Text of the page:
Review: The Boy Toy by Nicola Marsh

The Boy Toy
by Nicola Marsh
Publisher: Berkley
Publication date: Nov. 17, 2020
Genre: Romance
Rating:

A woman ready to give up on love discovers that age is truly just a number in this heartwarming and steamy new romantic comedy by USA Today bestselling author Nicola Marsh.

For almost a decade, successful 37-year-old Samira Broderick has used her bustling LA practice as an excuse to avoid a trip home to Australia. She still resents her meddling Indian mother for arranging her marriage to a man who didn’t stick around when the going got tough, but now with a new job Down Under, she’s finally ready to reconnect with her. And while she’s there, a hot international fling might be just what she needs to get out of her recent funk.

Aussie stuntman, Rory Radcliffe, has been hiding his stutter for years by avoiding speaking roles. When a job he can’t refuse comes up as a reality show host, he knows he’ll need some help for the audition: a dialect coach. But he finds himself at a loss for words when he discovers it’s the same sexy woman with whom he just had a mind-blowing one-night stand…

Samira can think of many reasons why Rory is completely wrong for her: he’s ten years her junior, for one, and he’s not Indian–something Samira’s mother would never approve of. Even if things were to get serious, there’s no reason to tell her mother…is there?

 

 

The Boy Toy was a really good story. When Samira meets a guy in the bar and has a one-night-stand, she doesn’t expect to see him again. However, there he is, in her office, seeking a dialect coach. Needless to say, what was supposed to turn into a one-night-stand becomes more of a fling. Which wouldn’t be a bad thing if he wasn’t a decade younger than her, and not of Indian descent.

I really liked that this story not only focused on the romance, but there was a lot of that Indian richness to it. Samira hasn’t been home in a long time due to her past. When she was young, she allowed her mom to set her up with the “perfect” guy, who turned out to not be so perfect. Samira has resented her mother for that, but has recently come back home to make amends. We get to meet some nosy auntie’s during her return. As well as be witness to her mother setting her back up with another “great guy”. Okay, so maybe I shouldn’t put quotation marks around that since Manny was actually a pretty stellar guy. I won’t lie, there were points where I got confused as to who I was rooting for and was hoping for Manny to find a happily ever after. Anyway, between the traditions of the Indian culture and the talk of all the delicious food, I really enjoyed that aspect of the story. It made Samira more full-fleshed and less of a character on the page.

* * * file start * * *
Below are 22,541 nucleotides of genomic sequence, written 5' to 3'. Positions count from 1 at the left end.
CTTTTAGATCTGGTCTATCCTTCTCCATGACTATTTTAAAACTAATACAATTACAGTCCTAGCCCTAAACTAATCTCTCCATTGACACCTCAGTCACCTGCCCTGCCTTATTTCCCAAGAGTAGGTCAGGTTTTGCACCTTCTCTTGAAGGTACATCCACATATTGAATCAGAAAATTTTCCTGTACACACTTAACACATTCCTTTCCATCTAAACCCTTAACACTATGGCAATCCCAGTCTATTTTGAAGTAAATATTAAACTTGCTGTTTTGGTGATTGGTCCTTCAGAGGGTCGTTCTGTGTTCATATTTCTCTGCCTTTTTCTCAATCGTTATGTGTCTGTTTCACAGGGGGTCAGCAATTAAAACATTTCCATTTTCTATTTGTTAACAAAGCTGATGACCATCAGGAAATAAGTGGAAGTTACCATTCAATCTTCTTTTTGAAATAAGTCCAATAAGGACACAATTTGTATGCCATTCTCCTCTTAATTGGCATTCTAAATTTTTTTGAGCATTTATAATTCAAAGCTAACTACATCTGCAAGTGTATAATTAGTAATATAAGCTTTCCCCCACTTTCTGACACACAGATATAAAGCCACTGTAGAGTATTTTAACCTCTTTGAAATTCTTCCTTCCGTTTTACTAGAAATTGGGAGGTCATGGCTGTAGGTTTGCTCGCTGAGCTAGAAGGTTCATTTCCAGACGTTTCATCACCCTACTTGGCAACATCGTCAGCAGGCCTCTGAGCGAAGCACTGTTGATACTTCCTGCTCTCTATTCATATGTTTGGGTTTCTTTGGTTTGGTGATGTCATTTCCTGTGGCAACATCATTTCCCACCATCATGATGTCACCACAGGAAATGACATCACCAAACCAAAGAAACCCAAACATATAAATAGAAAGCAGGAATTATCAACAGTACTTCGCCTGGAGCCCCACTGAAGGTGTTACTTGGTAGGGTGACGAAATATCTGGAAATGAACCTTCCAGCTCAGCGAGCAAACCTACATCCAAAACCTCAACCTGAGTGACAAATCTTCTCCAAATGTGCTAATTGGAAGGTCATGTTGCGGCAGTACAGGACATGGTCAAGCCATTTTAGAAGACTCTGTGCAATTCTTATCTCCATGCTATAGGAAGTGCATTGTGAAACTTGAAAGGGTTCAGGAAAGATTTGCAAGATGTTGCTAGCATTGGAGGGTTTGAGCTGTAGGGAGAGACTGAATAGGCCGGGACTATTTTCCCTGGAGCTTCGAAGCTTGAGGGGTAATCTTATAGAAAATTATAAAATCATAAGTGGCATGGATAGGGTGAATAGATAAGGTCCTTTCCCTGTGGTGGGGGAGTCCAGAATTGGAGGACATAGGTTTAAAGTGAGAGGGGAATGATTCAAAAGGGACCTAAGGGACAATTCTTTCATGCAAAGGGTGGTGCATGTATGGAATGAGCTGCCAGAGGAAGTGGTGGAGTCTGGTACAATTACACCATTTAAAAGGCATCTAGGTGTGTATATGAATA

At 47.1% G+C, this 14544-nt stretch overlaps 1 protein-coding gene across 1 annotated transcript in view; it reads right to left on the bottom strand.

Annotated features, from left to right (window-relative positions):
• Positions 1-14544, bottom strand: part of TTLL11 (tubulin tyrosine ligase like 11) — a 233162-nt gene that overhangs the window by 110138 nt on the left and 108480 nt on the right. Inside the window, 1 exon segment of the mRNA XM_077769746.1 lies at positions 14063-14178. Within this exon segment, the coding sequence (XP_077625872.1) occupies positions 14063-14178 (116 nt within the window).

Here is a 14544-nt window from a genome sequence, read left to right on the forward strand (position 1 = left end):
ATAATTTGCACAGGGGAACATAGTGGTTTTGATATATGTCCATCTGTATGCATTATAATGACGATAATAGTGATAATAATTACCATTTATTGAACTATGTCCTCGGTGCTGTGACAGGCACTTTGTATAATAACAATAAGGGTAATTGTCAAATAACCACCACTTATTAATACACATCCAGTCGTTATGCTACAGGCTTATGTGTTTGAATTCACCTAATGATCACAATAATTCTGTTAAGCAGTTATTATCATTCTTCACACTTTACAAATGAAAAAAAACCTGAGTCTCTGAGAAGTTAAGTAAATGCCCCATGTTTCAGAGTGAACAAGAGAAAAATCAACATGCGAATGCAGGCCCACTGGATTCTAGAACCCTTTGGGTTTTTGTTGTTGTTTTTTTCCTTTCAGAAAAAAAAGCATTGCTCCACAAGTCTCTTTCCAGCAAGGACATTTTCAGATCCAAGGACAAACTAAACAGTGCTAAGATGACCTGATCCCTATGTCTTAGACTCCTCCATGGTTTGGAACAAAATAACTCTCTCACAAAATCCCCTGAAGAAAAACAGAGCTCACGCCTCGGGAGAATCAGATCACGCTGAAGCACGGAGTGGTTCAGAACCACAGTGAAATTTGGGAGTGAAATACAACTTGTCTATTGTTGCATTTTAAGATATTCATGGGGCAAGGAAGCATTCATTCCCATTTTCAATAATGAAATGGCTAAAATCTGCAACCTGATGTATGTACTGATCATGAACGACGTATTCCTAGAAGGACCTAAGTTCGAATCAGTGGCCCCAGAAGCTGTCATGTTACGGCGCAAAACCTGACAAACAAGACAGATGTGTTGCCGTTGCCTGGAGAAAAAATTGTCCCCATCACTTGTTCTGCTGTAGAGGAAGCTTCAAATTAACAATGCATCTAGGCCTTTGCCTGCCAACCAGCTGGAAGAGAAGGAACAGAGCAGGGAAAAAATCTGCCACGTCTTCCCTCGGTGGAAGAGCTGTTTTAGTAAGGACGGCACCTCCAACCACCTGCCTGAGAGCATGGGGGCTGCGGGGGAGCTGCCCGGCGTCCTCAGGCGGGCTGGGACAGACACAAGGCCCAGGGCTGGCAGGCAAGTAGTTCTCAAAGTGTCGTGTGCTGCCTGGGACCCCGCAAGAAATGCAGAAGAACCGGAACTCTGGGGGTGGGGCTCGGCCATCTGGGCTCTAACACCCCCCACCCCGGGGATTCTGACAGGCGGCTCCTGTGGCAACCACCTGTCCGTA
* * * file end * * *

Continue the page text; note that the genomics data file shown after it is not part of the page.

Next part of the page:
This was a pretty good romance. You had a really great guy as the leading man. The heroine was also pretty stellar. There was the added bonus of rich culture on Samira’s side. As well as Rory needing speech therapy due to his stutter. I can really appreciate that the author not only incorporated her culture into the story, she also incorporated herself into this story as well. Between her mixed heritage, profession, home city, infertility issues, and growing up with a speech impediment. I think it’s very admirable for her to put so much of herself in this story. I look forward to seeing more from this author. I hope that Manny gets his own story soon because I feel like he deserves it.

 

Favorite part…

“Rory couldn’t remember the last time he cried, but in that moment, he rested his forehead against the woman he loved and let the tears fall.”

 

 

One Thought on “Review: The Boy Toy by Nicola Marsh

  1. That’s a fun name for a title. Sounds good.

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